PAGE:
"She wants to see her children before they become grown up."
Translation:Elle veut voir ses enfants avant qu'ils ne deviennent grands.
So, I wrote this sentence exactly like the suggested solution, except for the word "ne": "Elle veut voir ses enfants avant qu'ils deviennent grands." What grammatical function does the "ne" fulfill?
Okay, so I'm not sure why the "ne" is needed here either. I know that in subjunctive cases, when the first clause expresses a "negative emotion" such as fear, doubt, etc. you put the "ne" into the second clause. But here, I don't understand why it's used becuase "elle veut que" doesn't seem to qualify using the negative emotion rule. Also, I know that in colloquial French the "ne" is often considered optional, and is kind of disappearing
Avant que is followed by ne. I put avant qu'ils ne grandissent. Should that not be acceptable ?
Elle veut voir ses enfants avant qu'ils ne grandissent is better for French and for English, IMO. She wants to see her children before they grow up.
I know this exercise is for subjunctive verbs but is not "elle veut voir ses enfants avant ils deviennent grandi" a valid translation? Also would like to understand the significance of the "ne" in the subjunctive form
Edit: On further investigation I have found the answer to the first part :
The subjunctive mood is used to express actions or ideas which are subjective or otherwise uncertain: will/wanting, emotion, doubt, possibility, necessity, judgment. It is nearly always found in dependent clauses introduced by que or qui, and the subjects of the dependent and main clauses are usually different.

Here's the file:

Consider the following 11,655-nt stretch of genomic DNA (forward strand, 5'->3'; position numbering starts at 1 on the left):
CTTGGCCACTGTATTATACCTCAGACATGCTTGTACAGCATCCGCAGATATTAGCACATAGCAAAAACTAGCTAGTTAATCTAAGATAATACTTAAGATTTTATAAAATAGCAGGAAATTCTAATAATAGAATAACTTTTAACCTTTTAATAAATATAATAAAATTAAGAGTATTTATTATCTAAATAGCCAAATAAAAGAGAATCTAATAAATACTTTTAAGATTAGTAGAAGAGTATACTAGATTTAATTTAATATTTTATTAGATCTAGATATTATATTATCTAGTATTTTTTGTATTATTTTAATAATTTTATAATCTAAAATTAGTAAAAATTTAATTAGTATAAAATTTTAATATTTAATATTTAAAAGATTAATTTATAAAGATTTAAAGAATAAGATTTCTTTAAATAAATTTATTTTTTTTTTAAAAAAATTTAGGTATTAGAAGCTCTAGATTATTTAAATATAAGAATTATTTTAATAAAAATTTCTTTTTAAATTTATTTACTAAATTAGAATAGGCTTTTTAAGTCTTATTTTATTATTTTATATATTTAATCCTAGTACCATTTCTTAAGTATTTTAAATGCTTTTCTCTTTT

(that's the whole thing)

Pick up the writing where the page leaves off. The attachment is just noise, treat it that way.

Still do not understand why "ne" is required :)
I took 'grown up' to mean adult and I used the word 'adultes'. Is this completely wrong or can it also be correct?
@adesva: grossir is to gain some weight for example, does not fit in this situation
Man, this lesson is hard. According to the German wikipedia "les verbes de volonté" (like vouloir) require the subjonctif. That's why I used "Elle veut voie ...". Why is this incorrect?
(simplified explanation) To use the subjunctive you need a main clause using one of the verbs you mentioned and a subordinate clause introduced by 'que'. "Elle veut que je fasse les devoirs." In addition a change of subject is required. What is above is just a modal formation with two verbs and one subject. 'Elle veut voir...' 2nd verb will be in the infinitive form. Hope that helps a bit.
So, basically, the verb after the "que" is in subjonctif if the verb before it is "vouloir" (or another one of the trigger verbs)?
Not sure I understand that one. Could you provide me with two sentences where one has a change in subject and one doesn't? That would be nice :-)
Most times the subject will be different but if it is the same then an infinitive is used. Je veux que tu reviennes. vs Je veux revenir. Ils préfèrent que nous restions. vs Ils préfèrent rester. One that would not be so apparent would be:
(wrong) --->Je suis content que je sois là. (correct) --->Je suis content d'être là. I'm happy to be here.
Can't reply to your latest post, so I am posting here: Thanks a lot that was very helpful! :-)
"Elle veut veut voir ses enfants avant qu'ils ne devienent grands." very bad ! sure ! 1.. elle veut voir ses enfants avant qu'ils n'aient grandi 2. elle veut voir ses enfants avant qu'ils ne soient grands
Why this spelling ?
1.. elle veut voir ses enfants avant qu'ils n'aient grandi (i think no "s" in grandi because whe have the verb "avoir" before, then no accord in genre or number)
- elle veut voir ses enfants avant qu'ils ne soient grands ('s" in "grands" : the auxiliar is "être", so you have to accord in genre and number)
Can anybody tell me if it would ever be correct to say "avant qu'ils ont devenu grands?" Thanks in advance.
It wouldn't. Devenir is constructed with être and not with avoir. So it would be sont instead or ont. Besides,you need the subjunctive. And you need the "ne" in this construction: avant qu'ils ne soient devenus grands". Hope I'm right with everything :-)